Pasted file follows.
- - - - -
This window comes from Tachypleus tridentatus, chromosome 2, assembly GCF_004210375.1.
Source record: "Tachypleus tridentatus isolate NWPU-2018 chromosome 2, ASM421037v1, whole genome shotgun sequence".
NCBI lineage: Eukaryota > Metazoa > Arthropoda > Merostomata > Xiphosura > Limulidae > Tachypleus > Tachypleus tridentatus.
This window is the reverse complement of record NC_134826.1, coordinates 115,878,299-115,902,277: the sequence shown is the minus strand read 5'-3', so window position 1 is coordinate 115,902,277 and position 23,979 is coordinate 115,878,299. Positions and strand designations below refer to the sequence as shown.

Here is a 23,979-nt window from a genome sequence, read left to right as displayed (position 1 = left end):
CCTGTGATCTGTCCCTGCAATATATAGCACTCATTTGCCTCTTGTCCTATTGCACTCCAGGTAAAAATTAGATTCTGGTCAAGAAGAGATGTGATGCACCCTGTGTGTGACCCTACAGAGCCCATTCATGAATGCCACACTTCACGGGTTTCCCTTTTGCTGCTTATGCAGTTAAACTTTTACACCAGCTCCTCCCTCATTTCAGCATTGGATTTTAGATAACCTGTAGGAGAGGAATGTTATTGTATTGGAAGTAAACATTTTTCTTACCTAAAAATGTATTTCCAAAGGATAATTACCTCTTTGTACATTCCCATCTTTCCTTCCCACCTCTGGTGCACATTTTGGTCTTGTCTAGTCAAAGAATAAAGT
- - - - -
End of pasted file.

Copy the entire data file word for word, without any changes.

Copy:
This window comes from Tachypleus tridentatus, chromosome 2, assembly GCF_004210375.1.
Source record: "Tachypleus tridentatus isolate NWPU-2018 chromosome 2, ASM421037v1, whole genome shotgun sequence".
NCBI lineage: Eukaryota > Metazoa > Arthropoda > Merostomata > Xiphosura > Limulidae > Tachypleus > Tachypleus tridentatus.
This window is the reverse complement of record NC_134826.1, coordinates 115,878,299-115,902,277: the sequence shown is the minus strand read 5'-3', so window position 1 is coordinate 115,902,277 and position 23,979 is coordinate 115,878,299. Positions and strand designations below refer to the sequence as shown.

Here is a 23,979-nt window from a genome sequence, read left to right as displayed (position 1 = left end):
CCTGTGATCTGTCCCTGCAATATATAGCACTCATTTGCCTCTTGTCCTATTGCACTCCAGGTAAAAATTAGATTCTGGTCAAGAAGAGATGTGATGCACCCTGTGTGTGACCCTACAGAGCCCATTCATGAATGCCACACTTCACGGGTTTCCCTTTTGCTGCTTATGCAGTTAAACTTTTACACCAGCTCCTCCCTCATTTCAGCATTGGATTTTAGATAACCTGTAGGAGAGGAATGTTATTGTATTGGAAGTAAACATTTTTCTTACCTAAAAATGTATTTCCAAAGGATAATTACCTCTTTGTACATTCCCATCTTTCCTTCCCACCTCTGGTGCACATTTTGGTCTTGTCTAGTCAAAGAATAAAGT